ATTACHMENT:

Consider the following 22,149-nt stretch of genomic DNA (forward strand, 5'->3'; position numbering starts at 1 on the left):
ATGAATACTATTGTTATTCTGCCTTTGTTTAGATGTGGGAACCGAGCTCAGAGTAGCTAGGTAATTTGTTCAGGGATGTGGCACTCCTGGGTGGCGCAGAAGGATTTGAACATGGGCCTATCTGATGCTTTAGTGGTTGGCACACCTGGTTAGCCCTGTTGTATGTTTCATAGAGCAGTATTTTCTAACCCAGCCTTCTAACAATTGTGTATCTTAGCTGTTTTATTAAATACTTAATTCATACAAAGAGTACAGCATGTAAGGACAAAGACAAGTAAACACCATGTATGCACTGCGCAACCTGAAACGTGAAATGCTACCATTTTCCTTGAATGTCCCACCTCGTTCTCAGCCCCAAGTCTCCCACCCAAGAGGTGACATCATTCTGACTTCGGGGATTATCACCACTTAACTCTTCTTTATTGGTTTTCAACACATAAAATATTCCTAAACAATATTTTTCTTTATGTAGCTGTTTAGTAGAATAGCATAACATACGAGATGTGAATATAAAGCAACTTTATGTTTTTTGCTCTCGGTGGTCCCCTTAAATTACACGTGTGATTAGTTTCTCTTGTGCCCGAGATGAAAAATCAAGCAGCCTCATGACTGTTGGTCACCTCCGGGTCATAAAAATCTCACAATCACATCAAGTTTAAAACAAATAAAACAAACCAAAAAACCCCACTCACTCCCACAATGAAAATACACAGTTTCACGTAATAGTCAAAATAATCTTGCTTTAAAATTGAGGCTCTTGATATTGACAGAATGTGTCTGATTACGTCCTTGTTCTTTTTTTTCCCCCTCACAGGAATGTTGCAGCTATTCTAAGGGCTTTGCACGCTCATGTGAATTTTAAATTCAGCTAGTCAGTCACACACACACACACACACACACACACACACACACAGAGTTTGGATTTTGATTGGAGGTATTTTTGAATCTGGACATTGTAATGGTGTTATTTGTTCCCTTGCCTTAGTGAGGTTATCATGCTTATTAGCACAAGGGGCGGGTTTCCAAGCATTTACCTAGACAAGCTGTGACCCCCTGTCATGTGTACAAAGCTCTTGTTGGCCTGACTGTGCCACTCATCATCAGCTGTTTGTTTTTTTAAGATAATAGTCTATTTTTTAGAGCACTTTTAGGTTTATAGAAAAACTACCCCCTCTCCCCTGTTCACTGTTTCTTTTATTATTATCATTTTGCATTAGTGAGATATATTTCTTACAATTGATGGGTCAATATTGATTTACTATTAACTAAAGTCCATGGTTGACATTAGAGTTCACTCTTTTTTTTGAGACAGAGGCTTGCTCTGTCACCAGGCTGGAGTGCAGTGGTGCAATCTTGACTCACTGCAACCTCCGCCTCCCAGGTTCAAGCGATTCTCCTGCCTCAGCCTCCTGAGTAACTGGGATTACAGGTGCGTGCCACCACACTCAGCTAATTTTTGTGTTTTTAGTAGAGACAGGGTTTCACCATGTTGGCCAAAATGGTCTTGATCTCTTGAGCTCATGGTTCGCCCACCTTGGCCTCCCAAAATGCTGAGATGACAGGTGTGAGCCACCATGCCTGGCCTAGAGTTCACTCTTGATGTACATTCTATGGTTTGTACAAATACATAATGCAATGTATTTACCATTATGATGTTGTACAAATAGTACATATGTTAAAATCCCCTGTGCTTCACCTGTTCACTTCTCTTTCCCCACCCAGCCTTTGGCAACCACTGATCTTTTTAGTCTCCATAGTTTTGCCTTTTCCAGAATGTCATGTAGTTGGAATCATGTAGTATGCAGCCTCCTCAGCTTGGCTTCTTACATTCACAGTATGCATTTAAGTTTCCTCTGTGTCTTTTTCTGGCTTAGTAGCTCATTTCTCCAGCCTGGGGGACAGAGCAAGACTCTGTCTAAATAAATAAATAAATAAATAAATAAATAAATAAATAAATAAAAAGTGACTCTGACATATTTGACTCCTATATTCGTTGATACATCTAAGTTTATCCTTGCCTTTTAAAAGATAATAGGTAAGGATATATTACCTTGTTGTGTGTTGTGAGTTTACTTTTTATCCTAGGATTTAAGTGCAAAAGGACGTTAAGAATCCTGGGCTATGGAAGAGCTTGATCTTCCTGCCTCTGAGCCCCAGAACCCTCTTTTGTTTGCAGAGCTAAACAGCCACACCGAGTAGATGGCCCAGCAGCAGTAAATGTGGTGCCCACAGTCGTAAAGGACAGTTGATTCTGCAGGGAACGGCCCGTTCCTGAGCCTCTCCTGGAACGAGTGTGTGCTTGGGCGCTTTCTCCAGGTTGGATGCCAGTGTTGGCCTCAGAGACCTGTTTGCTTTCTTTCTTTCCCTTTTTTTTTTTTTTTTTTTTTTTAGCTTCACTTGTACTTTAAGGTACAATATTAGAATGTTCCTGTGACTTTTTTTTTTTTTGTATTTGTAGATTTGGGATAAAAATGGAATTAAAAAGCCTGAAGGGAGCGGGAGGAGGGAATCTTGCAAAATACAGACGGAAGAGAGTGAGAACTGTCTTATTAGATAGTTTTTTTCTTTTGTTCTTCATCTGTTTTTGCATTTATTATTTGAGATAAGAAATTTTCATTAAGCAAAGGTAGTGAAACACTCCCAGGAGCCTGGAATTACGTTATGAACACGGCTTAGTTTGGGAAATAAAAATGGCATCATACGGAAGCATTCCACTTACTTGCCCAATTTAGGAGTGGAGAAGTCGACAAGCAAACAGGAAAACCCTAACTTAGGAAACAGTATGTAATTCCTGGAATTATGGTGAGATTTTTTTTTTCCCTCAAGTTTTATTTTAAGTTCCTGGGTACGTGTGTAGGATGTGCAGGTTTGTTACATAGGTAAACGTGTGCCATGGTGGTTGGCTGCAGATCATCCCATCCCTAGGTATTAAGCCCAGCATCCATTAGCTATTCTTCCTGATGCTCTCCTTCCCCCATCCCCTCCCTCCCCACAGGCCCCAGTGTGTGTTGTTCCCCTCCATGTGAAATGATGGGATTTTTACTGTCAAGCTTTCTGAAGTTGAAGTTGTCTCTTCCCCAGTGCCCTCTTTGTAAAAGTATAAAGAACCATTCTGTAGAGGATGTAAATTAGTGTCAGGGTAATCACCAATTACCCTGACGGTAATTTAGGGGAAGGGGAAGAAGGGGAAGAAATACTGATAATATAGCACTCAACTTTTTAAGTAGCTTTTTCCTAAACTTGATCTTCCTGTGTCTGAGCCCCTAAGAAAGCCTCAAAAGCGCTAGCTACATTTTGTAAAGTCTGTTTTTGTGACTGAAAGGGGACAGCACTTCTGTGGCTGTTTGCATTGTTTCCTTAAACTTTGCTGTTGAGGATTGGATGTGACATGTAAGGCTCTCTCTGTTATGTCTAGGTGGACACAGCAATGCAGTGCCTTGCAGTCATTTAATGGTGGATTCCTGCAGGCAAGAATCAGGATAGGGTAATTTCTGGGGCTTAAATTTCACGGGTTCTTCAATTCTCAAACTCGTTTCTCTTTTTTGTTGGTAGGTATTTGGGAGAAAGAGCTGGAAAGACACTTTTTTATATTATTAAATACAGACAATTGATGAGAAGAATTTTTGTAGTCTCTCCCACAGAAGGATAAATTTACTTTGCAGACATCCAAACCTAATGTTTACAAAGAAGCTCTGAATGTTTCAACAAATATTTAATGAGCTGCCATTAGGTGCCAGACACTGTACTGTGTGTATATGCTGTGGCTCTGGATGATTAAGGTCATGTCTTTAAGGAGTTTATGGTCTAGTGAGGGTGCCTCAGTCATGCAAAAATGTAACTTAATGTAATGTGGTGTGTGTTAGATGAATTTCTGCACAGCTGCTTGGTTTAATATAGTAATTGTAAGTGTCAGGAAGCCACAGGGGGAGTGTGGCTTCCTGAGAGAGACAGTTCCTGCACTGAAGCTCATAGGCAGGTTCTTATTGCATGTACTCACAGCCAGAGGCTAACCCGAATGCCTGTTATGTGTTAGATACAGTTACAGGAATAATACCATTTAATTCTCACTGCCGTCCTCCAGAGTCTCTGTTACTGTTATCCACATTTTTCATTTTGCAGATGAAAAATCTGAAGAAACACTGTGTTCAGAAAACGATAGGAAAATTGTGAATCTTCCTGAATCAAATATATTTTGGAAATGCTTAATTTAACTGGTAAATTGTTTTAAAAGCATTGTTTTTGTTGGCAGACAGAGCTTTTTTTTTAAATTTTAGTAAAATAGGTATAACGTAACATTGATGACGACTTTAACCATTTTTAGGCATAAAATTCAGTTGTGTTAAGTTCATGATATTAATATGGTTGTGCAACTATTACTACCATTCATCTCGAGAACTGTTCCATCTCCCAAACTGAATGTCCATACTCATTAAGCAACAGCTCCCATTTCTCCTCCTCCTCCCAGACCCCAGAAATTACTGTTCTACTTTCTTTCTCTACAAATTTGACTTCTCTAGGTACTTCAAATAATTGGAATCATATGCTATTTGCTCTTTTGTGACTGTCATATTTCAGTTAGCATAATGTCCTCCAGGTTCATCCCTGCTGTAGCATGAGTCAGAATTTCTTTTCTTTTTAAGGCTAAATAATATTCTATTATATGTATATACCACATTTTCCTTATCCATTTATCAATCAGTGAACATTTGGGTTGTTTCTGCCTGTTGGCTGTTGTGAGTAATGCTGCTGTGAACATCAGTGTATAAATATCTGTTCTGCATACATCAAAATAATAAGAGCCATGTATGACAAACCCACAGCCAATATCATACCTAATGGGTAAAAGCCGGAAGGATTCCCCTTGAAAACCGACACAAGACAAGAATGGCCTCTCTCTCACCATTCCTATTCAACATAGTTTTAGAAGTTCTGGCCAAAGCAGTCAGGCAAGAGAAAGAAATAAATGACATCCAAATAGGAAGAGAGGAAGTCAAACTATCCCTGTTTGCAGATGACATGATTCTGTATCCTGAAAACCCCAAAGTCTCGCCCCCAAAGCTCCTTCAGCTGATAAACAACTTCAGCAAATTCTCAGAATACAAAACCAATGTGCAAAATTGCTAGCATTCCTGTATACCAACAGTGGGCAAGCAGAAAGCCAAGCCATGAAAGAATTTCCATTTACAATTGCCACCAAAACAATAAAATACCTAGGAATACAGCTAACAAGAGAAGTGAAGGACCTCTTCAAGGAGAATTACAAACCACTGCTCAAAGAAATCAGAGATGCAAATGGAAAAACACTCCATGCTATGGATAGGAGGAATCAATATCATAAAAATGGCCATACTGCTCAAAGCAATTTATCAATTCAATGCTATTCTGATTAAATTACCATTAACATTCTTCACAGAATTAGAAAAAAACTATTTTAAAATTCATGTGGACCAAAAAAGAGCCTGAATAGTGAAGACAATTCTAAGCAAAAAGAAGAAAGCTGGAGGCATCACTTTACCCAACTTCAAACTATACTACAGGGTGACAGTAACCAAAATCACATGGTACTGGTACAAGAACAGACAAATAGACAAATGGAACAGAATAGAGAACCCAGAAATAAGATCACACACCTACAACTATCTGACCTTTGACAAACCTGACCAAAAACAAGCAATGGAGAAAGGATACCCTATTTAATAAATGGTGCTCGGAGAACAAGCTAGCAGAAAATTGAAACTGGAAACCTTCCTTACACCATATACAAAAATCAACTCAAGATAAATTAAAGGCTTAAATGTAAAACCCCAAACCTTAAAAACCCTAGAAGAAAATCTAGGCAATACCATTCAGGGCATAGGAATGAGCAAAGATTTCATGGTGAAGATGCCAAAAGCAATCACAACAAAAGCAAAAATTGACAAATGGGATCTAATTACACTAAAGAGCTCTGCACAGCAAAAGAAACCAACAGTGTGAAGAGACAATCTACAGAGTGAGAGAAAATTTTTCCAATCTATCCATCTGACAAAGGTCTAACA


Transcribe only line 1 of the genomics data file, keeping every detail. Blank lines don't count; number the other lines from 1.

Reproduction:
Consider the following 22,149-nt stretch of genomic DNA (forward strand, 5'->3'; position numbering starts at 1 on the left):